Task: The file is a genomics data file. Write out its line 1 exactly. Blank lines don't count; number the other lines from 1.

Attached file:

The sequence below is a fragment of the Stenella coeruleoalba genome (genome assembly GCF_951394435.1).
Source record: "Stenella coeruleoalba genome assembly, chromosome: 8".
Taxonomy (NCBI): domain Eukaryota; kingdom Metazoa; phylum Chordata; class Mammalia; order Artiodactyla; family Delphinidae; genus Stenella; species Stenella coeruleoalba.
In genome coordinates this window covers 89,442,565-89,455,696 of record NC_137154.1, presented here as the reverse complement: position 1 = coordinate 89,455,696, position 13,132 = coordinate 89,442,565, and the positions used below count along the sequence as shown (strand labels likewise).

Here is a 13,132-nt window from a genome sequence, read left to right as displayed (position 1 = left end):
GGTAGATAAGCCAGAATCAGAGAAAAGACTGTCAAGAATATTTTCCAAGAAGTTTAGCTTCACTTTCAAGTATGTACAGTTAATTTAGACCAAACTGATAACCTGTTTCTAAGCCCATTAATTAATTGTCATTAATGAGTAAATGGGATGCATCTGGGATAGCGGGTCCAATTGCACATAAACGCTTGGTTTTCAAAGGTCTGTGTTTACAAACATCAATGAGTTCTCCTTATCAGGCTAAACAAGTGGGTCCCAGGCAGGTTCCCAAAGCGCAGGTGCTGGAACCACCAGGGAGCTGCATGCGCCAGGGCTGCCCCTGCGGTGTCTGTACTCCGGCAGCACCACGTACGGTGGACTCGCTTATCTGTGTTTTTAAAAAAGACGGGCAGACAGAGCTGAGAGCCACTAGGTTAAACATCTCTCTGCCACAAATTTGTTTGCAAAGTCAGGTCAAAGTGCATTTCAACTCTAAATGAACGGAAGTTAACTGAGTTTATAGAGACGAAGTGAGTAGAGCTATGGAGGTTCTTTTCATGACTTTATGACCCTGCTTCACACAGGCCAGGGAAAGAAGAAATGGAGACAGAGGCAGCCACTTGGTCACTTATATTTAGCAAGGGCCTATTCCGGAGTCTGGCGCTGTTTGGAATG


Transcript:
The sequence below is a fragment of the Stenella coeruleoalba genome (genome assembly GCF_951394435.1).